This is an issue because cybercriminals can use that information to map or match password hashes to those they keep on file from data breaches. To prevent this from happening and to make those password hashes more complex and secure, you’ll want to add a unique salt to each password first.

A salt is a unique, random number. By salting the password before hashing it, you’re making it so that the password hash values that generate are unique — even if two employees use the exact same password.

Now, let’s see what happens when we apply unique salt values to the same B0ringP@ssword example. If we add “Salt1” to user 1’s password and “Salt2” to user 2’s password before hashing them, you’ll get two entirely different (unique) hash values:

  • User 1’s input of “B0ringP@sswordSalt1” becomes the password hash value 94d1d9a4d4ab0553a6ebae030076309d.
  • User 2’s input of “B0ringP@sswordSalt2” becomes the password hash value 461fa688da15c267951979eeeeb2acbf.

So, as you can see in the example above, even though both users use the same password, their hash values are unique because of the addition of a salt value in each case.

4. Don’t Require Periodic Password Changes

Although it’s contradictory to traditional password security tips, NIST recommends that you stop requiring employees to change their passwords in SP-800-63B. Why? Because users are more likely to use weak passwords or reuse passwords across multiple accounts for the sake of convenience if you require them to do so frequently. Or, they may just add “123” or something similar to the end of their existing passwords. Again, this practice may be convenient but it doesn’t make for more secure passwords.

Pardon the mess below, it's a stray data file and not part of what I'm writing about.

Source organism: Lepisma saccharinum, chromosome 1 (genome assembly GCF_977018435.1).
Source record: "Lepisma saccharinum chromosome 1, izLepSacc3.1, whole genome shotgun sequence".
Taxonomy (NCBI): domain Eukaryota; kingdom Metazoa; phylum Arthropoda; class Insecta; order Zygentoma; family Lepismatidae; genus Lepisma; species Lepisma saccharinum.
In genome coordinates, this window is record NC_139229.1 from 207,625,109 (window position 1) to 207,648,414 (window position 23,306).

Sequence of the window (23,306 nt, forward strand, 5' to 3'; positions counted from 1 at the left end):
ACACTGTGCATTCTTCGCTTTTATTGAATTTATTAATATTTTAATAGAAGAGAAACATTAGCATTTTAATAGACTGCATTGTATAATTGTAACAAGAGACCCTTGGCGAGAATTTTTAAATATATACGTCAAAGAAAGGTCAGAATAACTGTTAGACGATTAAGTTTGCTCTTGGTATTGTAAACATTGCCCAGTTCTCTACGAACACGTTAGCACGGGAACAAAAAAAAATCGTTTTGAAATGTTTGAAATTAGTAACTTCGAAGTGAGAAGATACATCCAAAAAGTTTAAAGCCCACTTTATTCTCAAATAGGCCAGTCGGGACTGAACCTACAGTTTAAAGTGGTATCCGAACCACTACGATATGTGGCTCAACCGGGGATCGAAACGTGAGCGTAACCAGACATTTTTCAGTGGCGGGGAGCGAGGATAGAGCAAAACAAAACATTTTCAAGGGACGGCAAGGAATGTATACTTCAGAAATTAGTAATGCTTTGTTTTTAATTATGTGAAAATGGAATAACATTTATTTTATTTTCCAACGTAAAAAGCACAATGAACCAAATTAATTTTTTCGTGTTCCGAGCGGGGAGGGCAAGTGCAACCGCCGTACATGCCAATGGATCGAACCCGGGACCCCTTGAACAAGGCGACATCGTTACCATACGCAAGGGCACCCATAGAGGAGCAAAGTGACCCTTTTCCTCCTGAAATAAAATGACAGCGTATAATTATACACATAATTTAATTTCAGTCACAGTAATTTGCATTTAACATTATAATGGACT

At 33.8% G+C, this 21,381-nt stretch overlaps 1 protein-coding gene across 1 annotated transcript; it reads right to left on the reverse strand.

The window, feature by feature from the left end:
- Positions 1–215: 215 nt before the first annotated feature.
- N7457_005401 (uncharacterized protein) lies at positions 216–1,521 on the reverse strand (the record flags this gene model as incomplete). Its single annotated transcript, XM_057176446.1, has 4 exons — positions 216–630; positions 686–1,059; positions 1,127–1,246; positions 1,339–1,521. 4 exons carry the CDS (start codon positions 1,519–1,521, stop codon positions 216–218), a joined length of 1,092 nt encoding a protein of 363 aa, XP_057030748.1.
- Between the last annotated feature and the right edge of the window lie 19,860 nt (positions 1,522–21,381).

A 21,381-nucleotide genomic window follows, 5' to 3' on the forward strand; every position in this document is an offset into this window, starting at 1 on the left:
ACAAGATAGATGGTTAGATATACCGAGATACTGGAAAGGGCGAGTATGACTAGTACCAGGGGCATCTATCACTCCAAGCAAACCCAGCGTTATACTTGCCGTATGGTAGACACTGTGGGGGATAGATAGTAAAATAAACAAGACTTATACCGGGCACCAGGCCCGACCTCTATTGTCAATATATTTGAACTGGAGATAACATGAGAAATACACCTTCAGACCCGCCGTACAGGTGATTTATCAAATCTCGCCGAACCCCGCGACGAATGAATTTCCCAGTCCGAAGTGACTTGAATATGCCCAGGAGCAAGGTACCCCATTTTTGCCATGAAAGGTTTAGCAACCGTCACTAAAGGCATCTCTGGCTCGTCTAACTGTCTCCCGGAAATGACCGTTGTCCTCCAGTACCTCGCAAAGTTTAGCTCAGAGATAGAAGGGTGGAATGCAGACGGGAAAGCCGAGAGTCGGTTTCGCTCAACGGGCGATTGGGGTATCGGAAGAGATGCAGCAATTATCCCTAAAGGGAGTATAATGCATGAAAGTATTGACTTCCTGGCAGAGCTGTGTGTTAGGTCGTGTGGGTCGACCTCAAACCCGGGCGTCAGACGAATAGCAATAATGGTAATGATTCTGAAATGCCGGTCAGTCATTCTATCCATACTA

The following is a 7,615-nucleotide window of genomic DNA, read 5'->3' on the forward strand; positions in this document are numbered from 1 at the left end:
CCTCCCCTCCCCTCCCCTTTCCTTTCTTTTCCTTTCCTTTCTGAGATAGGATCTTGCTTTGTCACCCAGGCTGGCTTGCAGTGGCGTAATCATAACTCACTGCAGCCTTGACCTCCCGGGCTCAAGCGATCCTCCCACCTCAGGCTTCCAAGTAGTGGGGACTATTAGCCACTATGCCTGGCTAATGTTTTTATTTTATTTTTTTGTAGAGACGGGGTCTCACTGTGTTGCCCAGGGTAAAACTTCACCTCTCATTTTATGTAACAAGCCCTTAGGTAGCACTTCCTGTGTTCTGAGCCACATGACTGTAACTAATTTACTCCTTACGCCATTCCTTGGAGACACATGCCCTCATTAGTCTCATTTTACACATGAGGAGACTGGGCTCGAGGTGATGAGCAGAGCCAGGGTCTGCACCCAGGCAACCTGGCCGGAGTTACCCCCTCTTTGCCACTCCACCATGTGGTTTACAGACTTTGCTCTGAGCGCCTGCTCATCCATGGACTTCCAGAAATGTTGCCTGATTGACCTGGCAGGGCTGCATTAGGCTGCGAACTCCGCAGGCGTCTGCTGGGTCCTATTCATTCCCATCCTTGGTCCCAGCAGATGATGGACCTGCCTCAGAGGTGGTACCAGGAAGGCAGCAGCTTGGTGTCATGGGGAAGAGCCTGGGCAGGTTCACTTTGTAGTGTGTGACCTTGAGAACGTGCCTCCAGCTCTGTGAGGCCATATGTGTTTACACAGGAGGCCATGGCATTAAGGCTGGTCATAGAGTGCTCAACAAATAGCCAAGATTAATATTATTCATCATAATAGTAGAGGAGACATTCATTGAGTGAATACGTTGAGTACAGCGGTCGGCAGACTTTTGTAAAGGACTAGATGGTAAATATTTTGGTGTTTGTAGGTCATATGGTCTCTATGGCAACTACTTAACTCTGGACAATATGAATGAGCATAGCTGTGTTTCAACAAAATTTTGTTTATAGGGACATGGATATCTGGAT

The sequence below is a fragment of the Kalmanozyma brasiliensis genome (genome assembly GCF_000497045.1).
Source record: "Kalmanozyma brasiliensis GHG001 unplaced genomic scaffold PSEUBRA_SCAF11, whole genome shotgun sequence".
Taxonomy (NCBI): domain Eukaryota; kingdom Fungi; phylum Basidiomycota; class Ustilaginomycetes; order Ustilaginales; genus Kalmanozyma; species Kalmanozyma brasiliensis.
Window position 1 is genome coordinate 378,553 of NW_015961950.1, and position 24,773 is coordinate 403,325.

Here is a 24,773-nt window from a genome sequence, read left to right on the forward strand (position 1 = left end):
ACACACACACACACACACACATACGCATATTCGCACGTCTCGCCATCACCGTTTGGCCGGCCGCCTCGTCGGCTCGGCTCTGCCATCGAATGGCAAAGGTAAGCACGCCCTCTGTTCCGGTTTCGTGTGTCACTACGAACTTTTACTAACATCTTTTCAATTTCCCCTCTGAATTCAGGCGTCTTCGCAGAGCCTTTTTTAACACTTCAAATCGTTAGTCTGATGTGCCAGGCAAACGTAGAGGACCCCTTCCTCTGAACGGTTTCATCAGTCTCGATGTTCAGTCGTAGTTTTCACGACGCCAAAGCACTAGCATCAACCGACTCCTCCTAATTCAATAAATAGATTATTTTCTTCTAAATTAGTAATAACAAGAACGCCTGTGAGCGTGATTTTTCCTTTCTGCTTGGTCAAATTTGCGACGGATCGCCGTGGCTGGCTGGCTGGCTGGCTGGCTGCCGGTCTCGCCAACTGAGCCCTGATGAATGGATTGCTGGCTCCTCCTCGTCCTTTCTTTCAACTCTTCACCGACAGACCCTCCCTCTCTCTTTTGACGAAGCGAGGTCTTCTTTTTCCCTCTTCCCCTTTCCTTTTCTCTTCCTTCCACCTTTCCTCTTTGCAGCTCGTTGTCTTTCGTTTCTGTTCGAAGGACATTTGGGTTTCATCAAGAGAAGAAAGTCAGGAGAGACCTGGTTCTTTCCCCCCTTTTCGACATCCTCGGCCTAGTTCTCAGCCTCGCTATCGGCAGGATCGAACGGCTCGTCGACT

5. Allow Users to Copy and Paste Passwords Into Login Forms

NIST recommends allowing the copy-paste functionality for password fields because it encourages the use of password management tools and apps. Users can use password managers to generate and store complex passwords. Considering that NordPass reports the average user has upwards of 80 passwords, it’s no surprise that password managers are becoming increasingly popular with certain age groups.

HYPR’s The State of Passwordless Authentication 2021 report shares that 39% of Millennials and 24% of Generation Z adults use password management apps. That’s because password managers offer convenience for individuals who want to use more complex passwords but don’t want to have to remember all of them individually.

6. Disable Password Hints

Although password hints may seem like a great idea, they actually pose a significant risk to account and password security. As such, NIST guidelines specifically state that you shouldn’t allow users to store hints that are viewable to unauthenticated users. Furthermore, they also speak out against using specific types of personal information for password security verifiers, such as “what is your mother’s maiden name?”

7. Develop a Password Blacklist to Compare User-Generated Passwords/Passphrases Against

Integrate various lists into your password security system to force users to create more secure passwords. For example, you can create “blacklists” of passwords or passphrases that employees can’t use. You can develop these lists using: